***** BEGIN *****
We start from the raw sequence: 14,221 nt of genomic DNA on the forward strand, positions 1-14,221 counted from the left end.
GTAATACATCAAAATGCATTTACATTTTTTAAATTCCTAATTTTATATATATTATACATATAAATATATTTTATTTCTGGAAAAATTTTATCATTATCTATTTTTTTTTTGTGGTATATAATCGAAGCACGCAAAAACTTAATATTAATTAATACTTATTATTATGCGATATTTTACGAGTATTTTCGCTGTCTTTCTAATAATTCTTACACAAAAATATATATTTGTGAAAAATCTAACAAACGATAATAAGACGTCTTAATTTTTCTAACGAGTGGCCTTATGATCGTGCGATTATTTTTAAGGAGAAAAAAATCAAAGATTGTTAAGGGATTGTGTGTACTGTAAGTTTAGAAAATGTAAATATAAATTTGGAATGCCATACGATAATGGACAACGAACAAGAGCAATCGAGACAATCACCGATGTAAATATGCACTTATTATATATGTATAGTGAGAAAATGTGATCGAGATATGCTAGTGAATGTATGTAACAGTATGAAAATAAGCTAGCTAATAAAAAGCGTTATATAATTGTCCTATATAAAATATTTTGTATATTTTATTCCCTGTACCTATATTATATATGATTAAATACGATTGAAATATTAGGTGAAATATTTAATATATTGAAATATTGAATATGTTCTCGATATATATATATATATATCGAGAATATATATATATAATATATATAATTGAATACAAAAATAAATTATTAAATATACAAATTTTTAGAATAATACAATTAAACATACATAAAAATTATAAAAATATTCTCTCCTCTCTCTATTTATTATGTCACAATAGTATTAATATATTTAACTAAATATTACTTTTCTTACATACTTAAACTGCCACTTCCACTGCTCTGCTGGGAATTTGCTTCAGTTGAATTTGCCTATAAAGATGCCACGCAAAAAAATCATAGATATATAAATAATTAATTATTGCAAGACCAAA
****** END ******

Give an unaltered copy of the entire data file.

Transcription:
We start from the raw sequence: 14,221 nt of genomic DNA on the forward strand, positions 1-14,221 counted from the left end.
GTAATACATCAAAATGCATTTACATTTTTTAAATTCCTAATTTTATATATATTATACATATAAATATATTTTATTTCTGGAAAAATTTTATCATTATCTATTTTTTTTTTGTGGTATATAATCGAAGCACGCAAAAACTTAATATTAATTAATACTTATTATTATGCGATATTTTACGAGTATTTTCGCTGTCTTTCTAATAATTCTTACACAAAAATATATATTTGTGAAAAATCTAACAAACGATAATAAGACGTCTTAATTTTTCTAACGAGTGGCCTTATGATCGTGCGATTATTTTTAAGGAGAAAAAAATCAAAGATTGTTAAGGGATTGTGTGTACTGTAAGTTTAGAAAATGTAAATATAAATTTGGAATGCCATACGATAATGGACAACGAACAAGAGCAATCGAGACAATCACCGATGTAAATATGCACTTATTATATATGTATAGTGAGAAAATGTGATCGAGATATGCTAGTGAATGTATGTAACAGTATGAAAATAAGCTAGCTAATAAAAAGCGTTATATAATTGTCCTATATAAAATATTTTGTATATTTTATTCCCTGTACCTATATTATATATGATTAAATACGATTGAAATATTAGGTGAAATATTTAATATATTGAAATATTGAATATGTTCTCGATATATATATATATATATCGAGAATATATATATATAATATATATAATTGAATACAAAAATAAATTATTAAATATACAAATTTTTAGAATAATACAATTAAACATACATAAAAATTATAAAAATATTCTCTCCTCTCTCTATTTATTATGTCACAATAGTATTAATATATTTAACTAAATATTACTTTTCTTACATACTTAAACTGCCACTTCCACTGCTCTGCTGGGAATTTGCTTCAGTTGAATTTGCCTATAAAGATGCCACGCAAAAAAATCATAGATATATAAATAATTAATTATTGCAAGACCAAA